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Magic mushroom treatment on par with pharma drugs for combating depression, study finds

Magic mushroom treatment on par with pharma drugs for combating depression, study finds
In a small phase two trial, Imperial College researchers have found that psilocybin, the active ingredient of magic mushrooms, is at least as effective as pharmaceutical medication at treating depression.

In their admittedly small scale study, some 59 volunteers with depression were split into two groups.

One group was given a daily dosage of the widely used antidepressant escitalopram (AKA Lexapro, Cipralex, and others). They were also administered very weak doses of psilocybin twice, three weeks apart, over the course of the study.

The second group received much stronger doses of psilocybin, with a placebo instead of antidepressant medication. 

After six weeks, the self-reported results from the patients suggested the psilocybin was just as effective as the pharmaceutical, and in many cases showed a slightly bigger – but ultimately statistically insignificant – improvement in symptoms.

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The research team, led by Imperial College London neuroscientist Robin Carhart‑Harris, also highlighted the limited timeframe of the study as playing an important factor in the results, and suggested that a longer study might yield different results, possibly favouring pharmaceutical intervention.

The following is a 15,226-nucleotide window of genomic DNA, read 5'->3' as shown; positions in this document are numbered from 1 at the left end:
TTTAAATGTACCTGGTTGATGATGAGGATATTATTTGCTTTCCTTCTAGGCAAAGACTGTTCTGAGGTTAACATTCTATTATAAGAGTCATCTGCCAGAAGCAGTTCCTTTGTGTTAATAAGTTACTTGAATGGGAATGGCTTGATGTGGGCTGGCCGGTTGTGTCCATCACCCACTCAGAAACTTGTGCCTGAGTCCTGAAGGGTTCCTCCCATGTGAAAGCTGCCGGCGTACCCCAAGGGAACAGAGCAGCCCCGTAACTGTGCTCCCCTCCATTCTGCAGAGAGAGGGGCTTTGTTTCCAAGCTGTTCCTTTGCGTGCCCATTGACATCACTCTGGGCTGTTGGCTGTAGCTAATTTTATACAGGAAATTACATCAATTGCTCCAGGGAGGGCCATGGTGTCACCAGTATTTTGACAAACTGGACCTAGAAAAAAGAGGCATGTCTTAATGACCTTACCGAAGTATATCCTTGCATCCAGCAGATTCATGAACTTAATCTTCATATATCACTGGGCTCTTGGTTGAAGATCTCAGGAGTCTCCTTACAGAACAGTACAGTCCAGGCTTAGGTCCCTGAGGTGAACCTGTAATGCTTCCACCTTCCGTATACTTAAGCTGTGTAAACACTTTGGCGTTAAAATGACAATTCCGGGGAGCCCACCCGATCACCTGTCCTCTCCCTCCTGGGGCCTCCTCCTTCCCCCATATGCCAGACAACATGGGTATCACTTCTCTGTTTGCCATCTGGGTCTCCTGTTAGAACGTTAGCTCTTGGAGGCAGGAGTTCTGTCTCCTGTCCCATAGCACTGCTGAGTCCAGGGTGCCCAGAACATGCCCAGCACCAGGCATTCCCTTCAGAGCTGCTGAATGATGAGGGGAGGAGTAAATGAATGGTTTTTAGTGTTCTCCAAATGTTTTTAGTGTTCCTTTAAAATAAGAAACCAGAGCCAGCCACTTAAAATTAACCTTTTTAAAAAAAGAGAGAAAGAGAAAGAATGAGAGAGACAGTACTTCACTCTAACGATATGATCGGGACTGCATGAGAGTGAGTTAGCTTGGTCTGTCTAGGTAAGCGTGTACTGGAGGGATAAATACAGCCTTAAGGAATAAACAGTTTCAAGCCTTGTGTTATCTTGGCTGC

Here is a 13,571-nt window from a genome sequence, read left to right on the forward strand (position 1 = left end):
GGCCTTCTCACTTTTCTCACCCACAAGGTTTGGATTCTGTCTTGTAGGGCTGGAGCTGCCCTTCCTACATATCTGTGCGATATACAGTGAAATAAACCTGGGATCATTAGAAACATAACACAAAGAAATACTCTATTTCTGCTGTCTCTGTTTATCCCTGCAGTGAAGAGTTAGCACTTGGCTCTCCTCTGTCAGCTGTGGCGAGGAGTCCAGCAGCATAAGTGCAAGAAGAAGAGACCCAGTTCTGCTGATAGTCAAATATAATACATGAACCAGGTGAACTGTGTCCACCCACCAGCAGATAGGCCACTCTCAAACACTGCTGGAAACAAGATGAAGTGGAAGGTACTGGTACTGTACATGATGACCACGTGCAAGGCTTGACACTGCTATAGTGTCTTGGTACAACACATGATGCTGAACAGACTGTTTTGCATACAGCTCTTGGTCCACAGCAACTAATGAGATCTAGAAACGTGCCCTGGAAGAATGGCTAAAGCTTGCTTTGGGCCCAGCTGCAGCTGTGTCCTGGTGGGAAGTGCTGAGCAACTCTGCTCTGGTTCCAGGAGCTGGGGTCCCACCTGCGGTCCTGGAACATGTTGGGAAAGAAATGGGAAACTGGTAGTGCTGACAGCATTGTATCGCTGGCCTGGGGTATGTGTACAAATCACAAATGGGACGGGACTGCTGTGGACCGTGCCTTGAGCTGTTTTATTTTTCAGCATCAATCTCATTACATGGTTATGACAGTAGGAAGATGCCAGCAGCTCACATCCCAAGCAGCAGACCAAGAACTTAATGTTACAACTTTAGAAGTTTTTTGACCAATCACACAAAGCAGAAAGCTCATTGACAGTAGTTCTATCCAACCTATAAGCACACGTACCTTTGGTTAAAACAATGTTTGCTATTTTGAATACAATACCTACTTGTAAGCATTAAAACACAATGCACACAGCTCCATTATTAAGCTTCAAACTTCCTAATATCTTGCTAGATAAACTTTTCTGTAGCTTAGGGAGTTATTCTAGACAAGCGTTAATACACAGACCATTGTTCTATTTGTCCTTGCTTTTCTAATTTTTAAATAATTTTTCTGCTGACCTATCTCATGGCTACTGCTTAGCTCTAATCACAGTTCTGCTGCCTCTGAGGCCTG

The scientists were also quick to highlight the importance of guided psychotherapy to manage any hallucinatory experiences among the trial volunteers, lest members of the public attempt to self-medicate. 

“We strongly believe that the … psychotherapy component is as important as the drug action,” Carhart-Harris said. 

“With a psychedelic it is more about a release of thought and feeling that, when guided with psychotherapy, produces positive outcomes.”

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Some five patients taking the SSRI stopped or reduced their doses due to negative effects, but none in the psilocybin group did. Furthermore, volunteers with a family history of psychosis were excluded from the trial, which may have tipped the results positively in favour of the psychedelic intervention. 

Previous research has found that psilocybin treatment had fewer side effects and had an almost immediate impact compared with common antidepressant medication, such as selective serotonin reuptake inhibitors (SSRIs). 

SSRIs are often perceived to blunt emotional response, whereas the psilocybin had the opposite effect, according to fMRI scans which showed an apparent increase in emotional connections within the patients' brains. 

There are often a slew of side effects associated with SSRIs, ranging from lethargy and mood swings to so-called 'brain zaps', or the sensation of electrical shocks in the brain associated with the use (or discontinuation) of the medication.

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SSRIs also typically have a lead time of up to six weeks to reach full effect, while ongoing side effects which can persist beyond this initial phase include insomnia, weight gain, and persistent fatigue, among others. 

Further, the efficacy of such antidepressants can wane for some patients over time, so breakthroughs in the field of psychedelic treatments may provide huge relief for patients with adverse reactions to the more common interventions – though it is still too early to make any sweeping assertions about psilocybin treatments among the wider populace. 

Still, with an estimated 800 million people with mental health disorders worldwide, new treatment options could soon be available.

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